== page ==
“Rekindling your passion”
By Chaplain (Capt.) Ronald Feeser, 39th Air Base Wing chaplain
/ Published March 03, 2010
INCIRLIK AIR BASE, Turkey --
As people, we should be passionate about our vocation. Webster's Dictionary defines passion as, "A state of feeling or a conscious mental reaction (as anger or fear) subjectively experienced as strong feeling usually directed toward a specific object and typically accompanied by physiological and behavioral changes in the body."
I was recently blessed with the opportunity to go on a Temporary Duty assignment to Fort Jackson, S.C. for a Preaching and Homiletics course. I went prepared to be reminded of the many $5 words I learned in seminary: theology (study of religion), hermeneutics (the science of interpreting texts) and exegesis (interpretation of texts). Instead I was reminded of why I believe I was called to ministry in the first place: Passion.
My calling to ministry is distinctly grounded in two separate spheres: College campus ministry and local parish ministry. Both can be extremely fulfilling ministries to participate in but neither was able to truly allow me to serve the people I wanted to serve in the way I felt called. Campus ministry allowed me to work with young people taking the first formative steps in their own journeys, but limited my opportunities to preach, teach and share the sacraments. Parish ministry allowed me to fulfill those needs, but limited my chances for working with young adults.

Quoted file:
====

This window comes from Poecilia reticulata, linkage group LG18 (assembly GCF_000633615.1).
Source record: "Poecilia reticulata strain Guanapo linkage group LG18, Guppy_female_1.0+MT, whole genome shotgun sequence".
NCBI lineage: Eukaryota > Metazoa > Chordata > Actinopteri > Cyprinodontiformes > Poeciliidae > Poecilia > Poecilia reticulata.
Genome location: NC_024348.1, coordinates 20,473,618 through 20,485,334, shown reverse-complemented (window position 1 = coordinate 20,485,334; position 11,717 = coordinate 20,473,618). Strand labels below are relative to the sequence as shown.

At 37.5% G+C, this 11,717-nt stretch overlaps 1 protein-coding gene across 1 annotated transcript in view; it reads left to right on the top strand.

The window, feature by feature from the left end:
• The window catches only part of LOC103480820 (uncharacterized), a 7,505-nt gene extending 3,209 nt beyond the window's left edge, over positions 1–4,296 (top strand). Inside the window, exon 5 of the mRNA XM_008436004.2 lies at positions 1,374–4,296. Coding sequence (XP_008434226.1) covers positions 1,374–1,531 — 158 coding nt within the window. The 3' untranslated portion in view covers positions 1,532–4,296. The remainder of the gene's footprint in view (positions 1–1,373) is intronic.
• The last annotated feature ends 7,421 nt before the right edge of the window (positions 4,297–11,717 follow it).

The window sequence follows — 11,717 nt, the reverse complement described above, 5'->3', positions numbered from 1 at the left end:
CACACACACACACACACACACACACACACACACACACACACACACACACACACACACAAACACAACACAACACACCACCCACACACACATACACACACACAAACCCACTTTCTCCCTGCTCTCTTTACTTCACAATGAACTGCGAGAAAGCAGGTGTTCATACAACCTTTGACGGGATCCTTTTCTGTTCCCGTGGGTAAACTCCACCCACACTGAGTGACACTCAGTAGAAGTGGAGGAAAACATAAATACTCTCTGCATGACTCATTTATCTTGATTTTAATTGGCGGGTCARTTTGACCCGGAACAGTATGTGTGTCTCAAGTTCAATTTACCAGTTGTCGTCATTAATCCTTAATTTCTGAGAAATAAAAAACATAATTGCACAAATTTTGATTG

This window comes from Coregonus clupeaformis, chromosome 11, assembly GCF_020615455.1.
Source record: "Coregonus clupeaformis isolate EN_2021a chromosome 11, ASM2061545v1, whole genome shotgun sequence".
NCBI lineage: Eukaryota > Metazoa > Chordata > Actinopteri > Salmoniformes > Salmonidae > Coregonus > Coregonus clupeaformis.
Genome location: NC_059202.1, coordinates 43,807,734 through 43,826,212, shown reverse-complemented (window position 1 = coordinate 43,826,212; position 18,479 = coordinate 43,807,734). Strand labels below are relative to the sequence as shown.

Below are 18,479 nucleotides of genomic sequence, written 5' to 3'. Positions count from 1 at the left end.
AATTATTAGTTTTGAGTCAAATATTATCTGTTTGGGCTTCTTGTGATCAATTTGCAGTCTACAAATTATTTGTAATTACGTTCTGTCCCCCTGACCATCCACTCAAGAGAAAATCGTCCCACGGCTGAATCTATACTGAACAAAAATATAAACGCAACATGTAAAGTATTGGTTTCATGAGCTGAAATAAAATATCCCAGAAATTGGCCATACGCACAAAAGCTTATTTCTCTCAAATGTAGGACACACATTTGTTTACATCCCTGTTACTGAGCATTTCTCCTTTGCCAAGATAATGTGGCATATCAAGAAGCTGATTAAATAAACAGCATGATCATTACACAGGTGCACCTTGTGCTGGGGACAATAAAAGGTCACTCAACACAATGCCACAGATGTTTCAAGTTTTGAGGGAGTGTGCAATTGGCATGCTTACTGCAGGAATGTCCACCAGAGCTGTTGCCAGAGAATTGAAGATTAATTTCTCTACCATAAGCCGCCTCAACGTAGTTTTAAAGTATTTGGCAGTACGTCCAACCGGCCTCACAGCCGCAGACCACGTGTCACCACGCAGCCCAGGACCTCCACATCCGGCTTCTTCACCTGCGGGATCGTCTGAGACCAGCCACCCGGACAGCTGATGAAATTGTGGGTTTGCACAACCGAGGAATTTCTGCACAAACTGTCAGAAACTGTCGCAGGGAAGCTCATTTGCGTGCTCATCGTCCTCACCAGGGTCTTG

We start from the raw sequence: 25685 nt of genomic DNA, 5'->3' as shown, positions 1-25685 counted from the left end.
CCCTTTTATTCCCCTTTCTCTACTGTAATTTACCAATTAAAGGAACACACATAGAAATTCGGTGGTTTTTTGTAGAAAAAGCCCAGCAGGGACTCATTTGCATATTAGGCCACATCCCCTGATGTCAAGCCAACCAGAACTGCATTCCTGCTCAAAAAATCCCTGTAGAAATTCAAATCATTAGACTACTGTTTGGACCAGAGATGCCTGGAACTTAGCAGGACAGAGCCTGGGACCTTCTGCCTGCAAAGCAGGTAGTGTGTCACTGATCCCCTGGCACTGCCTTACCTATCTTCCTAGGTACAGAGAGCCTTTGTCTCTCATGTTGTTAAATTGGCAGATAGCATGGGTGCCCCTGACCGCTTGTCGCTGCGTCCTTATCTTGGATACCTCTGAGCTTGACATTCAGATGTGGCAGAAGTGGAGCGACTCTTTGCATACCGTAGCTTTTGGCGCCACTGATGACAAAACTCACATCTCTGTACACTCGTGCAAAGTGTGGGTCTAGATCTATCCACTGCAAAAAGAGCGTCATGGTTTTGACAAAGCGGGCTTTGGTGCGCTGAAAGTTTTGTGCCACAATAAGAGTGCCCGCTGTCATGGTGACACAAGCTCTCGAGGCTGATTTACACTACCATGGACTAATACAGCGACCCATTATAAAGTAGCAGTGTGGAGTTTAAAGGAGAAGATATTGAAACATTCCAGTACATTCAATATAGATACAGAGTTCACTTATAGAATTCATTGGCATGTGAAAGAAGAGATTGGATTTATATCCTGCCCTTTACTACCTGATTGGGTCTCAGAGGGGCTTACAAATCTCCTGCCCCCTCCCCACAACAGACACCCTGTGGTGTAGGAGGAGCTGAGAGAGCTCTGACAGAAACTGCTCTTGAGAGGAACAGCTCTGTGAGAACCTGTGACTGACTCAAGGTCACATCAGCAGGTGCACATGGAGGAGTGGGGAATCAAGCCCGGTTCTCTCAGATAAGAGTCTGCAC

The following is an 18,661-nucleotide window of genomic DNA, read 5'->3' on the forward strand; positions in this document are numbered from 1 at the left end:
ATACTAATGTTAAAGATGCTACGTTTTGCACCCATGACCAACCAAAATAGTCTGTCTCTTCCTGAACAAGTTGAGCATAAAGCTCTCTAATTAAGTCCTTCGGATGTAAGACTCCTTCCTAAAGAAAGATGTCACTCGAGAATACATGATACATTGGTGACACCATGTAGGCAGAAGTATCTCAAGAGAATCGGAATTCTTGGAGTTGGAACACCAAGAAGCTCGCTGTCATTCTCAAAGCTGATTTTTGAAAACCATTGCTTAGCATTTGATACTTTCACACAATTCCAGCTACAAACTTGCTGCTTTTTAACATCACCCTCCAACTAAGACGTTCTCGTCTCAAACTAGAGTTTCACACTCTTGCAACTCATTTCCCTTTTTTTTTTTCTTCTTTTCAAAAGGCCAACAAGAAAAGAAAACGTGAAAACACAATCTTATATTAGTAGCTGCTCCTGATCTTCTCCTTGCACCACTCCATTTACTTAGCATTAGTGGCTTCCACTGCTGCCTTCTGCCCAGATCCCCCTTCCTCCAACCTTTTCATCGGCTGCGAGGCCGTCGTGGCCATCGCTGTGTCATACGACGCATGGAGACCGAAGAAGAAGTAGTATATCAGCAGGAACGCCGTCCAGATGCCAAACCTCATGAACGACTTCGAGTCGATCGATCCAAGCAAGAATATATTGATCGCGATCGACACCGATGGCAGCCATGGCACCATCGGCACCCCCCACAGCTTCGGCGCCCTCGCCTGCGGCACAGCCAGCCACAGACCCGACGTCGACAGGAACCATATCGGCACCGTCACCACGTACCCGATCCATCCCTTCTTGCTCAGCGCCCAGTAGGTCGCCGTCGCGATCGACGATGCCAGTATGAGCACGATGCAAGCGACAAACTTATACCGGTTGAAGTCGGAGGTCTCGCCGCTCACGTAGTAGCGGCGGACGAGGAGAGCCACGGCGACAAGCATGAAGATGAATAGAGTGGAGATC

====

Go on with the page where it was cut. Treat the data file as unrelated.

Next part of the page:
What answered my cry? What ministry could help me realize my passion for both guiding a community and shaping young adults? I found my answer in the U.S. Air Force Chaplain Corps. In the Chaplain Corps I get to shepherd a great group of disciples on Sunday and on Monday walk through a squadron and help the best and brightest fulfill their dreams.
Sometimes we lose that feeling of passion that called us to where we are in the first place. Long hours, limited manning and austere locations can take their toll, and we forget what we loved about our vocation in the first place.
I was blessed that, during my course, Dr. Mike Milton reminded me that I need to respond to my calling from the passion that first brought me to it. This rekindling requires me to go back to what first drew me to my ministry: The people. I am blessed to serve the outstanding men and women who put on the uniform everyday and provide freedom and protection to countless people around the world. It is to them that I must refocus my gaze and remind me of the passion that burns in my heart.
Why did you join the Air Force? Was it for patriotism, a sense of something bigger than yourself, or simply to improve yourself? Whatever the reason, go back to that moment when you raised your right hand. Remember what was so important that you put your country before yourself. Reflect on that feeling and allow it to penetrate your soul again. Connection with this passion will recalibrate your life to your calling and vocation and will show through in all you do.